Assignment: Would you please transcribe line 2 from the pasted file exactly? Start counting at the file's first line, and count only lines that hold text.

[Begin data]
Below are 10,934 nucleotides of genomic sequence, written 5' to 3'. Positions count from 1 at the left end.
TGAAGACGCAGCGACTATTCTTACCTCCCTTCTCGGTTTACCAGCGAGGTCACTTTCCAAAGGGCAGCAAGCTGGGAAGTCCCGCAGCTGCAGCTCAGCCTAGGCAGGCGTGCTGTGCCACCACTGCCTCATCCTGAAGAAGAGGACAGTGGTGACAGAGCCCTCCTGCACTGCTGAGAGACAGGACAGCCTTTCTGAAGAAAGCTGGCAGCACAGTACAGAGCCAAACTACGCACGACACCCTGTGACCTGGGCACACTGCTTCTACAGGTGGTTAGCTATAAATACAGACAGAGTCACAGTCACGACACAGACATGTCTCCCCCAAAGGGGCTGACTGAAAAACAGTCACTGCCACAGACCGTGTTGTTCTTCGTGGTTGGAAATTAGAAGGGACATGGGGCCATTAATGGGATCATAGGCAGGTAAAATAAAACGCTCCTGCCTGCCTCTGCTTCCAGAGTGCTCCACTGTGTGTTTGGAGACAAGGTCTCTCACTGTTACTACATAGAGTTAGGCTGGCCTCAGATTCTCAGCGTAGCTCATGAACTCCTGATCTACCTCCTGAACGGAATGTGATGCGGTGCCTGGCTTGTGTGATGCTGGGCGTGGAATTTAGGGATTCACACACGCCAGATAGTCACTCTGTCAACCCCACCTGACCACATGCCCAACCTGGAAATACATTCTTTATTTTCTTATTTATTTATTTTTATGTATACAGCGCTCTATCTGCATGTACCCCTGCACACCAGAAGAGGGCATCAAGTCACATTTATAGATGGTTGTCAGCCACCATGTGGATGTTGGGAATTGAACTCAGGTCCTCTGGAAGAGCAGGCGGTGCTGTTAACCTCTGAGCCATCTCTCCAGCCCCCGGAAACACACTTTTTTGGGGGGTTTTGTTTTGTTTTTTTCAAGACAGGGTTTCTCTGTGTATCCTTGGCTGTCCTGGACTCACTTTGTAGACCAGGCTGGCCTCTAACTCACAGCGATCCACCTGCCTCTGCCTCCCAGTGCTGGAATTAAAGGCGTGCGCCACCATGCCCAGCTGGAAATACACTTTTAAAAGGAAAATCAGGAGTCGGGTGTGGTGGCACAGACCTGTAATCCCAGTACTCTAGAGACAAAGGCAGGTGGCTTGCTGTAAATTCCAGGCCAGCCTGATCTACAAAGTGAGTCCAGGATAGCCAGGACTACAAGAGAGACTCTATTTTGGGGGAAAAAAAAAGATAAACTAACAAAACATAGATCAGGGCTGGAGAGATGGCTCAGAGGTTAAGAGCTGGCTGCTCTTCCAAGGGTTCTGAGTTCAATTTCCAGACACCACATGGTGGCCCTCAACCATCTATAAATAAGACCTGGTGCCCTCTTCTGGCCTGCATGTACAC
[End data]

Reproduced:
TGAAGACGCAGCGACTATTCTTACCTCCCTTCTCGGTTTACCAGCGAGGTCACTTTCCAAAGGGCAGCAAGCTGGGAAGTCCCGCAGCTGCAGCTCAGCCTAGGCAGGCGTGCTGTGCCACCACTGCCTCATCCTGAAGAAGAGGACAGTGGTGACAGAGCCCTCCTGCACTGCTGAGAGACAGGACAGCCTTTCTGAAGAAAGCTGGCAGCACAGTACAGAGCCAAACTACGCACGACACCCTGTGACCTGGGCACACTGCTTCTACAGGTGGTTAGCTATAAATACAGACAGAGTCACAGTCACGACACAGACATGTCTCCCCCAAAGGGGCTGACTGAAAAACAGTCACTGCCACAGACCGTGTTGTTCTTCGTGGTTGGAAATTAGAAGGGACATGGGGCCATTAATGGGATCATAGGCAGGTAAAATAAAACGCTCCTGCCTGCCTCTGCTTCCAGAGTGCTCCACTGTGTGTTTGGAGACAAGGTCTCTCACTGTTACTACATAGAGTTAGGCTGGCCTCAGATTCTCAGCGTAGCTCATGAACTCCTGATCTACCTCCTGAACGGAATGTGATGCGGTGCCTGGCTTGTGTGATGCTGGGCGTGGAATTTAGGGATTCACACACGCCAGATAGTCACTCTGTCAACCCCACCTGACCACATGCCCAACCTGGAAATACATTCTTTATTTTCTTATTTATTTATTTTTATGTATACAGCGCTCTATCTGCATGTACCCCTGCACACCAGAAGAGGGCATCAAGTCACATTTATAGATGGTTGTCAGCCACCATGTGGATGTTGGGAATTGAACTCAGGTCCTCTGGAAGAGCAGGCGGTGCTGTTAACCTCTGAGCCATCTCTCCAGCCCCCGGAAACACACTTTTTTGGGGGGTTTTGTTTTGTTTTTTTCAAGACAGGGTTTCTCTGTGTATCCTTGGCTGTCCTGGACTCACTTTGTAGACCAGGCTGGCCTCTAACTCACAGCGATCCACCTGCCTCTGCCTCCCAGTGCTGGAATTAAAGGCGTGCGCCACCATGCCCAGCTGGAAATACACTTTTAAAAGGAAAATCAGGAGTCGGGTGTGGTGGCACAGACCTGTAATCCCAGTACTCTAGAGACAAAGGCAGGTGGCTTGCTGTAAATTCCAGGCCAGCCTGATCTACAAAGTGAGTCCAGGATAGCCAGGACTACAAGAGAGACTCTATTTTGGGGGAAAAAAAAAGATAAACTAACAAAACATAGATCAGGGCTGGAGAGATGGCTCAGAGGTTAAGAGCTGGCTGCTCTTCCAAGGGTTCTGAGTTCAATTTCCAGACACCACATGGTGGCCCTCAACCATCTATAAATAAGACCTGGTGCCCTCTTCTGGCCTGCATGTACAC